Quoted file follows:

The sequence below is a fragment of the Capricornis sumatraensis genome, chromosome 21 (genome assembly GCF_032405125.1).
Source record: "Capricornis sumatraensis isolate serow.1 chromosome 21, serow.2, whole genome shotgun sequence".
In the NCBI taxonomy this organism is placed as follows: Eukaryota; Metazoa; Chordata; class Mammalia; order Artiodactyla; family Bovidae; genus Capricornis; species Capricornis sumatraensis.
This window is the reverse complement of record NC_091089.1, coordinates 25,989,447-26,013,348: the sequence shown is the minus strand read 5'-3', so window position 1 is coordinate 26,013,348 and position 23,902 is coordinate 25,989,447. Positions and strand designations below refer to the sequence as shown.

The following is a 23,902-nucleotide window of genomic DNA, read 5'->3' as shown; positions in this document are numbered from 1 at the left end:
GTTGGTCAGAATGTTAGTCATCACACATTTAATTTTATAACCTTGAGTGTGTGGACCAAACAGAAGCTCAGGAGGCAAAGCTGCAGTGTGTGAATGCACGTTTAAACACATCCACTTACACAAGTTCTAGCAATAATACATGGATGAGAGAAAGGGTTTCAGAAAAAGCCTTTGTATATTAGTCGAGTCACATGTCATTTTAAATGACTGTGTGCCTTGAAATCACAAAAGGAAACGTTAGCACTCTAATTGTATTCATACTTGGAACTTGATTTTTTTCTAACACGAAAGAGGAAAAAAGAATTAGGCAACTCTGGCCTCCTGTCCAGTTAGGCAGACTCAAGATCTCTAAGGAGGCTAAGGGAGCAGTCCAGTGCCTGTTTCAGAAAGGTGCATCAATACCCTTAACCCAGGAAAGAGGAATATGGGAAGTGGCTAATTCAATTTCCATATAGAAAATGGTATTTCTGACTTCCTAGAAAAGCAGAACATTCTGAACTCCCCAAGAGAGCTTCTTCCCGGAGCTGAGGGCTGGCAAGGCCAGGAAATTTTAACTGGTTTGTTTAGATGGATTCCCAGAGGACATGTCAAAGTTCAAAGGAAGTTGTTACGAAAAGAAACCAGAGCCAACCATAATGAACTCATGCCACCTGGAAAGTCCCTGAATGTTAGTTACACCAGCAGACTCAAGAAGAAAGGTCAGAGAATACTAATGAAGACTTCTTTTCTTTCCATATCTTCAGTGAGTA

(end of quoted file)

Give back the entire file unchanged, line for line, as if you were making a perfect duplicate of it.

The sequence below is a fragment of the Capricornis sumatraensis genome, chromosome 21 (genome assembly GCF_032405125.1).
Source record: "Capricornis sumatraensis isolate serow.1 chromosome 21, serow.2, whole genome shotgun sequence".
In the NCBI taxonomy this organism is placed as follows: Eukaryota; Metazoa; Chordata; class Mammalia; order Artiodactyla; family Bovidae; genus Capricornis; species Capricornis sumatraensis.
This window is the reverse complement of record NC_091089.1, coordinates 25,989,447-26,013,348: the sequence shown is the minus strand read 5'-3', so window position 1 is coordinate 26,013,348 and position 23,902 is coordinate 25,989,447. Positions and strand designations below refer to the sequence as shown.

The following is a 23,902-nucleotide window of genomic DNA, read 5'->3' as shown; positions in this document are numbered from 1 at the left end:
GTTGGTCAGAATGTTAGTCATCACACATTTAATTTTATAACCTTGAGTGTGTGGACCAAACAGAAGCTCAGGAGGCAAAGCTGCAGTGTGTGAATGCACGTTTAAACACATCCACTTACACAAGTTCTAGCAATAATACATGGATGAGAGAAAGGGTTTCAGAAAAAGCCTTTGTATATTAGTCGAGTCACATGTCATTTTAAATGACTGTGTGCCTTGAAATCACAAAAGGAAACGTTAGCACTCTAATTGTATTCATACTTGGAACTTGATTTTTTTCTAACACGAAAGAGGAAAAAAGAATTAGGCAACTCTGGCCTCCTGTCCAGTTAGGCAGACTCAAGATCTCTAAGGAGGCTAAGGGAGCAGTCCAGTGCCTGTTTCAGAAAGGTGCATCAATACCCTTAACCCAGGAAAGAGGAATATGGGAAGTGGCTAATTCAATTTCCATATAGAAAATGGTATTTCTGACTTCCTAGAAAAGCAGAACATTCTGAACTCCCCAAGAGAGCTTCTTCCCGGAGCTGAGGGCTGGCAAGGCCAGGAAATTTTAACTGGTTTGTTTAGATGGATTCCCAGAGGACATGTCAAAGTTCAAAGGAAGTTGTTACGAAAAGAAACCAGAGCCAACCATAATGAACTCATGCCACCTGGAAAGTCCCTGAATGTTAGTTACACCAGCAGACTCAAGAAGAAAGGTCAGAGAATACTAATGAAGACTTCTTTTCTTTCCATATCTTCAGTGAGTA